Alexander Vindman, Trump impeachment witness, retires from military

Vindman's lawyer said Trump's bullying cut short his client's 21-year military career

Lt. Col. Alexander Vindman, a key impeachment witness against President Trump, retired from the Army Wednesday, with his lawyer citing "a campaign of bullying, intimidation and retaliation" for cutting short his military career.

Vindman marked his retirement by tweeting a picture of himself in a rumpled plaid shirt working on a laptop -- a stark contrast to the many photos of him in uniform.

"Today I officially requested retirement from the US Army, an organization I love. My family and I look forward to the next chapter of our lives," Vindman posted.

Vindman already was fired in February from the National Security Council and escorted off the White House grounds two days after the Senate acquitted Trump in his impeachment trial. His twin brother, Lt. Col. Yevgeny Vindman, was also ousted from the NSC at the same time.

Trump said in February that Vindman needed to go because he was "very insubordinate" and misrepresented his "perfect" call with Ukrainian President Volodymyr Zelensky. The phone call was at the heart of impeachment charges against Trump for abuse of power and obstruction of Congress.

Vindman served for 21 years in the military, but retired because "it has been made clear that his future within the institution he has dutifully served will forever be limited," David Pressman, Vindman's lawyer, said.

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In a statement, Pressman said Vindman was bullied by Trump and his proxies for answering a subpoena from Congress to testify.

Vindman was an important witness for Democrats during the House impeachment inquiry. He raised concerns over Trump’s July 25 phone call with Zelensky, in which he pressed Ukraine to launch an investigation into Joe Biden, now the presumptive Democratic presidential nominee, and his son, Hunter.

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"LTC Vindman’s patriotism has cost him his career," said Pressman, a former ambassador to the United Nations for Special Political Affairs. "Today our country loses a devoted soldier, but it is incumbent upon all of us to ensure it does not lose the values he represents."

Jennifer Williams, an aide to Vice President Mike Pence, and National Security Council aide Lt. Col. Alexander Vindman, are sworn in before they testify before the House Intelligence Committee on Capitol Hill in Washington, Tuesday, Nov. 19, 2019, during a public impeachment hearing of President Donald Trump's efforts to tie U.S. aid for Ukraine to investigations of his political opponents. (AP Photo/Alex Brandon)

Jennifer Williams, an aide to Vice President Mike Pence, and National Security Council aide Lt. Col. Alexander Vindman, are sworn in before they testify before the House Intelligence Committee on Capitol Hill in Washington, Tuesday, Nov. 19, 2019, during a public impeachment hearing of President Donald Trump's efforts to tie U.S. aid for Ukraine to investigations of his political opponents. (AP Photo/Alex Brandon)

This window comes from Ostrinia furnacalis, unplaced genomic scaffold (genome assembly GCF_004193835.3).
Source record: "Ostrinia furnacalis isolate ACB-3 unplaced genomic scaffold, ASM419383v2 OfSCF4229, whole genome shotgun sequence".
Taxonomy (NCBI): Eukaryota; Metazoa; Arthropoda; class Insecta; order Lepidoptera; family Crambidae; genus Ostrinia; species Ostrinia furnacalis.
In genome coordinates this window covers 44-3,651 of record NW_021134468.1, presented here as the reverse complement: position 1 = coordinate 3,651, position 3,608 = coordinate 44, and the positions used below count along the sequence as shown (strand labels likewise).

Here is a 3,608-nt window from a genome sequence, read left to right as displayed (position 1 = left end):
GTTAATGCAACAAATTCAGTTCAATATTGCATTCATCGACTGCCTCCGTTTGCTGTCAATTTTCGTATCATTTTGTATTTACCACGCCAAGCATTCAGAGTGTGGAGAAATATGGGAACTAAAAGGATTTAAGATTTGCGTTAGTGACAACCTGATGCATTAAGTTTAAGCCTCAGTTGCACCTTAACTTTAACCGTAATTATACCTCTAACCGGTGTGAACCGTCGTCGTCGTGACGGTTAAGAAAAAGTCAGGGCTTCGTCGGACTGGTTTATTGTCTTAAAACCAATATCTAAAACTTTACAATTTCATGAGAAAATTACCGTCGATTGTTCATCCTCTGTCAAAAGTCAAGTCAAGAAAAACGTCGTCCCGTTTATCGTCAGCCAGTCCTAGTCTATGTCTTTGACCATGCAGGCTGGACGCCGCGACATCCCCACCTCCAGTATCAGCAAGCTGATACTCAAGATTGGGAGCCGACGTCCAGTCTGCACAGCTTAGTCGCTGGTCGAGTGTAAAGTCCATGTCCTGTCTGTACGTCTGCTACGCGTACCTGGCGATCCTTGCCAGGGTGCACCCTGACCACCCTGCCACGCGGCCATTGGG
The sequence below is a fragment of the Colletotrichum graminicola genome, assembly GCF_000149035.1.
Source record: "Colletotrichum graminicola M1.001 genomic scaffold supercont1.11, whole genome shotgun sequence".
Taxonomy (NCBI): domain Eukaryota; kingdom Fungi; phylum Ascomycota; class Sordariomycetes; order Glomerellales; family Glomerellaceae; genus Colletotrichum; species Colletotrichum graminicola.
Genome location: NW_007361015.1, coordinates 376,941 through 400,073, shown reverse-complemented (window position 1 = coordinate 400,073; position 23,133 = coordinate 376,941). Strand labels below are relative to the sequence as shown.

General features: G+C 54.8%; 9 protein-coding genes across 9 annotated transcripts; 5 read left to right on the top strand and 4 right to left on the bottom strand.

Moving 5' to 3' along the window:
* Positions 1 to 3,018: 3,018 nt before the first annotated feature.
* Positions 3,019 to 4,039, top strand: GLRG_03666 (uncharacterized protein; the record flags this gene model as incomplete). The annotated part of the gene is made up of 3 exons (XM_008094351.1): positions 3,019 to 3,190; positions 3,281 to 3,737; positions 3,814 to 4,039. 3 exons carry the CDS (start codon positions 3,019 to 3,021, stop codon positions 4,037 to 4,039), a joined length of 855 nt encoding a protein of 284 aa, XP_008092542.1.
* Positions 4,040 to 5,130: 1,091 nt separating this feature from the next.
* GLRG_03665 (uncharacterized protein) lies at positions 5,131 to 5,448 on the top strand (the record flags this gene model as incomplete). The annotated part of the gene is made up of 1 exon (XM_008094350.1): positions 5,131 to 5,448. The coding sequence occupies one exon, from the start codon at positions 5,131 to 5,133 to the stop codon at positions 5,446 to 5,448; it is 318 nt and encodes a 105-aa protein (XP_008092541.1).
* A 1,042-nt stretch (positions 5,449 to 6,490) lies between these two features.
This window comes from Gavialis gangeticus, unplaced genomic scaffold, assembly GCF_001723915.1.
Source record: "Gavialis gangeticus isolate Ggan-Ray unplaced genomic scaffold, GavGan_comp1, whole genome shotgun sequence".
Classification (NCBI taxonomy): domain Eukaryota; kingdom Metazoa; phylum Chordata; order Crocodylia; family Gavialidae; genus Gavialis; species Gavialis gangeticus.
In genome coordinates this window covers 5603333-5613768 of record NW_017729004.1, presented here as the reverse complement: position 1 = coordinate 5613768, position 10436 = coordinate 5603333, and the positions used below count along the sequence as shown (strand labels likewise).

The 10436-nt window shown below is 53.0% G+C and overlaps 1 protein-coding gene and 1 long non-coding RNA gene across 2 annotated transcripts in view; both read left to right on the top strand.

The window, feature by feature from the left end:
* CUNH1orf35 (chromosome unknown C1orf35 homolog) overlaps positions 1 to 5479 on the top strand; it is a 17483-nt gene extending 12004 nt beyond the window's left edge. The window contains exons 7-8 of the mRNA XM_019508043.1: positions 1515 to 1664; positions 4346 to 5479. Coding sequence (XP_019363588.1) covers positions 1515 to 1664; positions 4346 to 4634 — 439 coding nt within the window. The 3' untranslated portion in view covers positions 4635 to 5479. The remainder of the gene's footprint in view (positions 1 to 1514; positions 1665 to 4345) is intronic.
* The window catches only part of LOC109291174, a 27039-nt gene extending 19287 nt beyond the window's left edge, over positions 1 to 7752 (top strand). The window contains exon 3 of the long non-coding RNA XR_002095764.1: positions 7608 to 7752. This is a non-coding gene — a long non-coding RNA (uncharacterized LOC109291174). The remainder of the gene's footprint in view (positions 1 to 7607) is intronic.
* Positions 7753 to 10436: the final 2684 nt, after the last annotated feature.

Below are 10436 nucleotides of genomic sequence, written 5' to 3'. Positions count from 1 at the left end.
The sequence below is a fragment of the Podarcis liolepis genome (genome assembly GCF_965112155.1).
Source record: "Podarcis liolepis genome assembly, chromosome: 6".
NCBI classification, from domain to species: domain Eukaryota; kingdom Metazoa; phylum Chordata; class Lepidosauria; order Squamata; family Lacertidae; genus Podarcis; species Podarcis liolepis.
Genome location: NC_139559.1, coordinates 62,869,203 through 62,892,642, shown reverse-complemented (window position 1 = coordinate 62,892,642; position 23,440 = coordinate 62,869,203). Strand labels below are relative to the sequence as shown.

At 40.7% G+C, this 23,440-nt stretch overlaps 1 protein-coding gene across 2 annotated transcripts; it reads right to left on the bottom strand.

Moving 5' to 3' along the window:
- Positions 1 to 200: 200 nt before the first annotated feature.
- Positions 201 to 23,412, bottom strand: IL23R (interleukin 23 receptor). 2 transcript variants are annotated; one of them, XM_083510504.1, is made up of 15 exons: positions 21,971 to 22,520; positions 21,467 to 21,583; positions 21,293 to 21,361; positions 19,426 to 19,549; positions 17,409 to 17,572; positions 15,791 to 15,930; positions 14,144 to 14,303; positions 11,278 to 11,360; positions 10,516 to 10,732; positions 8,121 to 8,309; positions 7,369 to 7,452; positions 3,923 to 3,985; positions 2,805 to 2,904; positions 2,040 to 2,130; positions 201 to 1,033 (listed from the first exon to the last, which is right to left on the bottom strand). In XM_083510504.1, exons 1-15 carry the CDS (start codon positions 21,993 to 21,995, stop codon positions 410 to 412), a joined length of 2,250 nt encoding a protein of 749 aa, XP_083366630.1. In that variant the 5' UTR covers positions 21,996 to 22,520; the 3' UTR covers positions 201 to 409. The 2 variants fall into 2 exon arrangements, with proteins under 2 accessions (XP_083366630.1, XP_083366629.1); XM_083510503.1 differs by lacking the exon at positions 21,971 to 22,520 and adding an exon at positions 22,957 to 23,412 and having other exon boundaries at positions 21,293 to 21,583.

Congressional Democrats accused Trump of retaliating against impeachment witnesses, including Vindman and U.S. Ambassador to the European Union Gordon Sondland, who was recalled from his position.

Sen. Tammy Duckworth, D-Ill., last Thursday announced her intention to block Senate confirmations for 1,123 senior U.S. Armed Forces promotions until Defense Secretary Mark Esper confirms he will not block the "expected and deserved" promotion for Vindman, an Iraq war veteran.

Duckworth, also an Iraq War veteran who served as a helicopter pilot, accused Trump of trying to politicize the armed forces.

“Lt. Col. Vindman’s decision to retire puts the spotlight on Secretary of Defense Mark Esper’s failure to protect a decorated combat veteran against a vindictive Commander in Chief," Duckworth said Wednesday.

But Esper signed off on Vindman’s promotion to colonel on Monday, a senior defense official confirms to Fox News, two days before the Army officer announced his retirement.

The official called it a “win win” for both the administration and Vindman since he can now leave the Army before receiving a new assignment, one that would certainly lower his profile.

Vindman will soon be free to speak out about his White House experience and pursue interests outside the military, according to officials.

Vindman’s name was on a list scheduled to be delivered to the White House of all military officers being promoted to colonel. The planned promotion was first reported by Reuters.

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News of Vindman's retirement prompted an immediate show of support from other Democrats in Congress.

"Remember that in the hardest and darkest of times you stood with honor," tweeted Rep. Ruben Gallego, D-Ariz., a Marine Corps veteran. "History will remember you. Your service to this county is not done."

Fox News'  Lillian LeCroy, Louis Casiano, John Roberts, Brooke Singman and Lucas Tomlinson contributed to this report.